Writers in Montreal are praising the team-wide work ethic of the Canadiens following their two victories in Boston this past week. Boston writers are confused as to whether or not it is the Canadiens who deserve credit, or whether the Bruins deserve scorn for the outcome of the two first games of the Eastern Conference Quarter Final. The truth probably lies somewhere in between. Today I’m going to break down the goals that Boston may have had entering this series, and how Montreal has been able to negate Boston’s effort.
1. Score the first goal.
I cannot overstate how critically important it has been for Montreal to score the first goal in both games of this series. Everything else that the Habs have accomplished is owed to the fact that for all but a couple minutes of this series, they have been playing with the lead. Boston has been forced to try to catch up, and in the NHL that is always more difficult to do.
2. Impose Physical Strengths
Clearly Boston had developed a game plan to deal with the Canadiens over the course of the season – leading to pre-playoff predictions by NESN pundits that the Bruins had “figured out how to beat these Canadiens”. It looked that way to everyone coming into this series. To win Boston simply had to push the Canadiens around. They would blast the defense until they made mistakes. They would run Price’s crease. They would create traffic in front of the net. Montreal’s defense would not be able to keep the Bruins from attacking Price, and the result would be goals in the net.
Playing with the lead Montreal has been (unsurprisingly) good at blocking shots, clearing the crease, getting into the space of Boston’s forwards with quick sticks, and smart positioning. Boston’s forwards have come nowhere close to crashing the net and most of their offensive play has been contained neatly on the outside. Every time that Boston has tried to physically dominate the Habs the puck has gone the other way. Smart play has neutralized the B’s effectiveness. When called upon to drop the gloves, even Wisniewski who is recently over a broken bone in his cheek, handled himself very well. The message is clear: “You’re a tough team, but this team knows how to play playoff hockey. Your tactics won’t work in the post-season when you cannot chance taking penalties.”
3. Use the strength of forwards to get pucks behind the Montreal defense.
Subban, Gill, Hamrlik, Wisniewski, Sopel, and Spacek have clogged the middle, blocked shots, and cleared rebounds so that Price has had to make very few second chance stops. Of course, it doesn’t hurt that ‘the Kid’ has stopped nearly everything that has come his way. Boston has been able to gain control of the offensive zone, but Montreal defenders have been much better at causing turnovers and limiting offensive chances. This has been the most effective part of PK Subban’s time on the ice. Subban and Gill have completely sapped the confidence of the Bruins top line, by responding with just enough skill and physicality to make quick, smart defensive plays.
4. Get pucks quickly to forwards to take the pressure off of Boston’s slower (relatively) defense.
This has been the Achilles heel of the B’s play thus far. Not only has the Bruins’ defense committed a litany of turnovers, their forwards have not given them the kind of support needed to make efficient break-outs against Montreal’s ‘trap’ system. The speed of Montreal’s forwards has made every break-out attempt a nightmare for the B’s. Turnovers have led to many chances – and all of the goals thus far. Montreal hasn’t needed to impose any kind of offensive system on the Bruins because they’ve gotten goals off of the rush, where the Bruins have no chance of abusing the smaller Montreal forwards with playoff-style punishing body-checks. Montreal needs to continue to force turnovers to use the advantage they have with their forward speed. Plekanec, Gionta, Cammilleri, Gomez, Kostitsyn, Desharnais, Eller etc have all had odd-man opportunities.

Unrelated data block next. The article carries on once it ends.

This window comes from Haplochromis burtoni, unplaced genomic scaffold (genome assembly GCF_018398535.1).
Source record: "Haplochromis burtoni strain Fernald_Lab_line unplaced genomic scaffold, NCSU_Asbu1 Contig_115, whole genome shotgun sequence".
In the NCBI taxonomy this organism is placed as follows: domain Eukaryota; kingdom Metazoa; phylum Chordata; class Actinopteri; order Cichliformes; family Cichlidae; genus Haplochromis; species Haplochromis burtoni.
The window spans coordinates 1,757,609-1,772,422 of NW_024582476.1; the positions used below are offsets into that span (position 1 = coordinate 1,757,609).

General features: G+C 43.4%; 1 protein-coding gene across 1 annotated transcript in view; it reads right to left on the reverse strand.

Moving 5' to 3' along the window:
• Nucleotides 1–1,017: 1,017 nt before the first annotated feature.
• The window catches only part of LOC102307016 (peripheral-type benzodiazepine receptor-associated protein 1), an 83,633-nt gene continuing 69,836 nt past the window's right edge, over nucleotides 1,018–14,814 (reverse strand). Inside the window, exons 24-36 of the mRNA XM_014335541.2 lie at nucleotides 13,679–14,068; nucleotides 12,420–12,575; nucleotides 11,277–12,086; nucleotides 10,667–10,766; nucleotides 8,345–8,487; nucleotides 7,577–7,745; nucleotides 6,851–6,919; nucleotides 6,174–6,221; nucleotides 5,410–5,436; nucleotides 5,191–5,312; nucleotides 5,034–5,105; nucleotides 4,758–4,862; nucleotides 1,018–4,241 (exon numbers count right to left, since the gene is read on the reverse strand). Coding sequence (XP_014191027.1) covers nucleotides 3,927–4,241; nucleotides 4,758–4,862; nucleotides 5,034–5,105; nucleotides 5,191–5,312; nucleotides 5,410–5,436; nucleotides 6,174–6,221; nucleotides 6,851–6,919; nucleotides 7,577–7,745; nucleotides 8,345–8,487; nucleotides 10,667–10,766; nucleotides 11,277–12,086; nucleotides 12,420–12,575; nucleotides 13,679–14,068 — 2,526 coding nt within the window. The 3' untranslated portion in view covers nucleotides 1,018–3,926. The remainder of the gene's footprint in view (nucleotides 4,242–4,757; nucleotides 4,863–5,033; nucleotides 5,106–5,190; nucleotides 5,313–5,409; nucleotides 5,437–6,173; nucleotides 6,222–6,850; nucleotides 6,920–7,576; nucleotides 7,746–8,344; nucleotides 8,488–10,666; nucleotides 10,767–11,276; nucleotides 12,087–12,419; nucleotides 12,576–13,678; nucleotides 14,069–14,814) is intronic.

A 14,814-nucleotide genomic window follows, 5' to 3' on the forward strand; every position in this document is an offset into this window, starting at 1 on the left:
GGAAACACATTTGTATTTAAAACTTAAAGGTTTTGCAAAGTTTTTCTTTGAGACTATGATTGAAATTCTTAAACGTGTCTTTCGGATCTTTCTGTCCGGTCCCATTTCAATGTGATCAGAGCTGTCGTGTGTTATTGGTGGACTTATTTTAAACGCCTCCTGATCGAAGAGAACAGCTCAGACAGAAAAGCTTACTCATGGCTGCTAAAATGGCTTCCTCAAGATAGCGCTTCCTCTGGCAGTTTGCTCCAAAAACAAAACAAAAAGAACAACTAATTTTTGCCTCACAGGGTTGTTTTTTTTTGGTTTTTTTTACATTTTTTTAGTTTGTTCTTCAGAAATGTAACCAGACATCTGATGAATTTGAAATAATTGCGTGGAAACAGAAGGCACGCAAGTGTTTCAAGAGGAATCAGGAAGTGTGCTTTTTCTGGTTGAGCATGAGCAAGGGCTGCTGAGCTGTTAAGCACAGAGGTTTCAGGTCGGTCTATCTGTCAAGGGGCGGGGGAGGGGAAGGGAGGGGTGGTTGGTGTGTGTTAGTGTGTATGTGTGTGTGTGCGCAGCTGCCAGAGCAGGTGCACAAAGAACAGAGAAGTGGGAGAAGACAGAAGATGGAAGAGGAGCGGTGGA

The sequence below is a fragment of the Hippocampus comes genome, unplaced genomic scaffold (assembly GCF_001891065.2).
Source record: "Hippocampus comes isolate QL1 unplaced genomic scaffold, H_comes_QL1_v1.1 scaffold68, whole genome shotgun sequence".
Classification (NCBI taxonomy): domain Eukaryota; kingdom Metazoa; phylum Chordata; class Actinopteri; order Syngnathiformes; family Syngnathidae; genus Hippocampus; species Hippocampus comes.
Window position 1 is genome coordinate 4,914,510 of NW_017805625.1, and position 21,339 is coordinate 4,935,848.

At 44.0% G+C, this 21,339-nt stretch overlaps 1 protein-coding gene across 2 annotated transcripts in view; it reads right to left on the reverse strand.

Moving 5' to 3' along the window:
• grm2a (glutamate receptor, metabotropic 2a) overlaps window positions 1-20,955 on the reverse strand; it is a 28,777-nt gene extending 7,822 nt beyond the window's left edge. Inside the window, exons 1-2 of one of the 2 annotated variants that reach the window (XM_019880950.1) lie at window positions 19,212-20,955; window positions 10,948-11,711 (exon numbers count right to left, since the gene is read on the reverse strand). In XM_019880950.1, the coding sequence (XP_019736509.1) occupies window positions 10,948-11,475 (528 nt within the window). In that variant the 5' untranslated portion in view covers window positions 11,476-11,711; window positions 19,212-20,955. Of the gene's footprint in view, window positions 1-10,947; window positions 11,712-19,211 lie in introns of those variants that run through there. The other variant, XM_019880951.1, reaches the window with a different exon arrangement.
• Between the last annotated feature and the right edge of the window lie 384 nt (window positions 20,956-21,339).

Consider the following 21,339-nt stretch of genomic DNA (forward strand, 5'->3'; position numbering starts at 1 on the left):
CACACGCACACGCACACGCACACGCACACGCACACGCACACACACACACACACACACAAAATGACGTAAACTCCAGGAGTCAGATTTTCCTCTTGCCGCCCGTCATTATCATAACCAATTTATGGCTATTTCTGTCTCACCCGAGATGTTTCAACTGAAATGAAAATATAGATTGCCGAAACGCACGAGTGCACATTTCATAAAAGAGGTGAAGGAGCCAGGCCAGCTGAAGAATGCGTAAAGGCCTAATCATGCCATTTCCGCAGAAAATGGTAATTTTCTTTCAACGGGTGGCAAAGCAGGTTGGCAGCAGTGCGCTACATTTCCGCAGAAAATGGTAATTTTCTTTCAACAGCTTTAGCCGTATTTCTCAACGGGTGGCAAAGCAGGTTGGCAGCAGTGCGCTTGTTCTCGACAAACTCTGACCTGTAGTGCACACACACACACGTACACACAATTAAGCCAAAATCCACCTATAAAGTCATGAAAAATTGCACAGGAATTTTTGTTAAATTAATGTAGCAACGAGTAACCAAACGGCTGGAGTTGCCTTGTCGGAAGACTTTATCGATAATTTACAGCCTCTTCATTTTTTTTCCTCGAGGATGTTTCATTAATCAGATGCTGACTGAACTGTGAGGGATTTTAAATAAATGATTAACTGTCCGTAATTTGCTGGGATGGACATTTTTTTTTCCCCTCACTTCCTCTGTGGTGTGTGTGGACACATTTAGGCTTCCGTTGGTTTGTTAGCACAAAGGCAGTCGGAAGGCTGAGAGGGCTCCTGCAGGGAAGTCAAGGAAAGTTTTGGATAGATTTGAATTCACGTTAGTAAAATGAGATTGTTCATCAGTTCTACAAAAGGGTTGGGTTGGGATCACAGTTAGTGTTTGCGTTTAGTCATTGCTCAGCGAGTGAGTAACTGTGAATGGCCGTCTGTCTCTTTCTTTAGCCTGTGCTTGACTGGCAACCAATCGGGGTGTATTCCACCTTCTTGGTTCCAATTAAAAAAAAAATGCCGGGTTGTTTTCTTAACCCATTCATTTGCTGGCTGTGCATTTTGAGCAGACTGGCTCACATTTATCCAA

5. Tim Thomas will need to be the Vezina goalie that broke records this season.
Tim Thomas is not the reason the Bruins are down 2-0 in the series. Still, when Boston needed huge saves, he’s let in a couple goals that have hurt momentum - particularly early. It is not solely his fault. Price has also given a few rebounds that could have potentially ended up in his net. The difference is that when he needed help his defense cleared the rebound, or he made a spectacular save (a couple posts didn’t hurt either).
I doubt that Thomas will be replaced with Tuuka Rask in this series. You don’t replace your potential Vezina winner who has only given up 5 goals over 2 games with a young goaltender who hasn’t played in a long while. The Bruins have to go with the guy that got them there. Still, his life will be a nightmare if he lets in an early goal tonight. If people thought that Boston’s playoff crowd was loud, they have no idea what is in store tonight.
That is why once again, scoring that first goal will be critical to Montreal’s success. Similar to the Habs’ strategy in Game 1, Boston will be trying desperately to take the crowd out of the game early. If they can do that, they might just give themselves life in this series. If Montreal can ensure that the home-ice advantage plays in their favour – it may just be lights out for the Bruins this season.
Its time to show the Bruins how to take care of business. Go Habs Go!!!!